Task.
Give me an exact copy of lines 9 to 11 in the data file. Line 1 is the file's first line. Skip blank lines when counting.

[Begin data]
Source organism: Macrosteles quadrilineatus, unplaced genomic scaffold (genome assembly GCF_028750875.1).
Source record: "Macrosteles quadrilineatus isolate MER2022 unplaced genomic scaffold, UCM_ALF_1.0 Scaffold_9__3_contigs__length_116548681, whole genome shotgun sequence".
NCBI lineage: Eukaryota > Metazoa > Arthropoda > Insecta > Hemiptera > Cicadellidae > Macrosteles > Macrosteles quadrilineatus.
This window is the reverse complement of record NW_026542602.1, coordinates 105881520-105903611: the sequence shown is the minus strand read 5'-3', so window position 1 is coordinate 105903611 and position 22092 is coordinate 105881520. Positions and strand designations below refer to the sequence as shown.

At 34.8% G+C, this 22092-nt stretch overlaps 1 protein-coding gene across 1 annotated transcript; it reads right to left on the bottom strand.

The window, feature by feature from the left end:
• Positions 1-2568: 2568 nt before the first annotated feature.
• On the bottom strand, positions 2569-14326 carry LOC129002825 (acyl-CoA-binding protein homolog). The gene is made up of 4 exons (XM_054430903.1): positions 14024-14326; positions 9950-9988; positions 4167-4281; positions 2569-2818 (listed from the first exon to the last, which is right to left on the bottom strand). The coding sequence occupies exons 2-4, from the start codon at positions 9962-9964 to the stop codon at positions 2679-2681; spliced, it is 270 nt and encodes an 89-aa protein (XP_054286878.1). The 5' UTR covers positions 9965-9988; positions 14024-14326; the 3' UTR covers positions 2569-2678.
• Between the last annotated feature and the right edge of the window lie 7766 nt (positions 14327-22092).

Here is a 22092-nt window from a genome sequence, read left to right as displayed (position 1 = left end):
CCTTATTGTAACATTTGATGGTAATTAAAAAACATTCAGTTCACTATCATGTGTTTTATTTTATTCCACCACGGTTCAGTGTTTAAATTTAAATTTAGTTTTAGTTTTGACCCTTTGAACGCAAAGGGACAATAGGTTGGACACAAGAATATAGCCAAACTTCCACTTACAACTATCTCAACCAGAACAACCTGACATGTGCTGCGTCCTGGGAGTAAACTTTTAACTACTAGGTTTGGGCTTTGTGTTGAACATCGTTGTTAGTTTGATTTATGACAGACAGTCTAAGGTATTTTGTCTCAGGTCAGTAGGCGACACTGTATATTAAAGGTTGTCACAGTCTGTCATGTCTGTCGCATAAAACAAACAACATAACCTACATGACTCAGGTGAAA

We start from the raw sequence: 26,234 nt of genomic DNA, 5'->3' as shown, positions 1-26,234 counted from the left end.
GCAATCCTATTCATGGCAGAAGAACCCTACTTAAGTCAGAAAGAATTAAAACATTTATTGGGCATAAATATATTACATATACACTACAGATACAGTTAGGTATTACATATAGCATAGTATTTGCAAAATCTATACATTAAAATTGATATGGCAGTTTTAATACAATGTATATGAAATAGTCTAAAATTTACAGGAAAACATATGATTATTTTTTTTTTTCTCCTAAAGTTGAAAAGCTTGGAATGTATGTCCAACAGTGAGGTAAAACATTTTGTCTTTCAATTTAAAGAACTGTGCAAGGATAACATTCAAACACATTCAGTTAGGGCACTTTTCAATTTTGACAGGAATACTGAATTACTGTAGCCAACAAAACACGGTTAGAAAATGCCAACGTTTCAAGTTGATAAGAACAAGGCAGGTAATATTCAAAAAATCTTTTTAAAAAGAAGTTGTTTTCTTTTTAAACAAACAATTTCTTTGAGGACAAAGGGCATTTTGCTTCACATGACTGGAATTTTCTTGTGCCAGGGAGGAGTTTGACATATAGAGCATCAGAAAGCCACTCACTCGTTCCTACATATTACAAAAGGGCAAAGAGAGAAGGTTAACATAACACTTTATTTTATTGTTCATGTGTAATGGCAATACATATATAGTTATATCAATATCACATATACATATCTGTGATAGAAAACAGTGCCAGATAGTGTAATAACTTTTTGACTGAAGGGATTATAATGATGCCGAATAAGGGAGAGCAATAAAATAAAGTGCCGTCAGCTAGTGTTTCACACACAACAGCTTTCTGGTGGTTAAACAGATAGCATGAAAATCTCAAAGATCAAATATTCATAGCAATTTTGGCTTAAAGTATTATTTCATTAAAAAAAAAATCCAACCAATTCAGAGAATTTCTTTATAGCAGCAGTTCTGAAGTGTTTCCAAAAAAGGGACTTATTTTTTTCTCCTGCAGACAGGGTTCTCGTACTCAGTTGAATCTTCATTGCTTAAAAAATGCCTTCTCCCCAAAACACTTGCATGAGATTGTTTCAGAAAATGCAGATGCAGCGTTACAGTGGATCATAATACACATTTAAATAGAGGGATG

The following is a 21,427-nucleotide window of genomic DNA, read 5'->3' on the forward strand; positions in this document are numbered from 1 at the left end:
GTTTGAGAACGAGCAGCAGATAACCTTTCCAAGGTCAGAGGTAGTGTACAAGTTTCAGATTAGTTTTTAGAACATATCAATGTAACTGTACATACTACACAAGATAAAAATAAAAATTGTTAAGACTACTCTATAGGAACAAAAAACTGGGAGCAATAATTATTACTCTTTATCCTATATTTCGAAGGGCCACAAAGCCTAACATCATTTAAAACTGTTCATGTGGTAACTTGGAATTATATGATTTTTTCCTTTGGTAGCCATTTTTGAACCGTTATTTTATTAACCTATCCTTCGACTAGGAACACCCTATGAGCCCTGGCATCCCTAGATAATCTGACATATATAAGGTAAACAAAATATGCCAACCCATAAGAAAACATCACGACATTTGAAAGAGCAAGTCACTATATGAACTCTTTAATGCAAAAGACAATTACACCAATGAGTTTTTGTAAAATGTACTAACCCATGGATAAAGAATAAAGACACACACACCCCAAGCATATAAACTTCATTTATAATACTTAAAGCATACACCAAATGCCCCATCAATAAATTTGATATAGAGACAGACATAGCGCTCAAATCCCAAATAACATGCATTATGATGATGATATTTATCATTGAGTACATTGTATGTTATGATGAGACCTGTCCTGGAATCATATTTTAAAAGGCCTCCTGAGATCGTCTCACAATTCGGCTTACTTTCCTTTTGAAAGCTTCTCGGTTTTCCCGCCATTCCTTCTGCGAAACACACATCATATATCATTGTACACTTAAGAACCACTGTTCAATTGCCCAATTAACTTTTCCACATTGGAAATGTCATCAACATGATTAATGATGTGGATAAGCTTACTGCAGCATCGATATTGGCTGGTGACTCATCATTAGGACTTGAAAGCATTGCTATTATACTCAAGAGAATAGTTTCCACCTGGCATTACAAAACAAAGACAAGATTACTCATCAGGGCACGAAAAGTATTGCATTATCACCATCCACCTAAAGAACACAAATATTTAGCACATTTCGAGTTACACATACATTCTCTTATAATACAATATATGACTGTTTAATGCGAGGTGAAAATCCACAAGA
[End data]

• Between the last annotated feature and the right edge of the window lie 7766 nt (positions 14327-22092).

Here is a 22092-nt window from a genome sequence, read left to right as displayed (position 1 = left end):
CCTTATTGTAACATTTGATGGTAATTAAAAAACATTCAGTTCACTATCATGTGTTTTATTTTATTCCACCACGGTTCAGTGTTTAAATTTAAATTTAGTTTTAGTTTTGACCCTTTGAACGCAAAGGGACAATAGGTTGGACACAAGAATATAGCCAAACTTCCACTTACAACTATCTCAACCAGAACAACCTGACATGTGCTGCGTCCTGGGAGTAAACTTTTAACTACTAGGTTTGGGCTTTGTGTTGAACATCGTTGTTAGTTTGATTTATGACAGACAGTCTAAGGTATTTTGTCTCAGGTCAGTAGGCGACACTGTATATTAAAGGTTGTCACAGTCTGTCATGTCTGTCGCATAAAACAAACAACATAACCTACATGACTCAGGTGAAA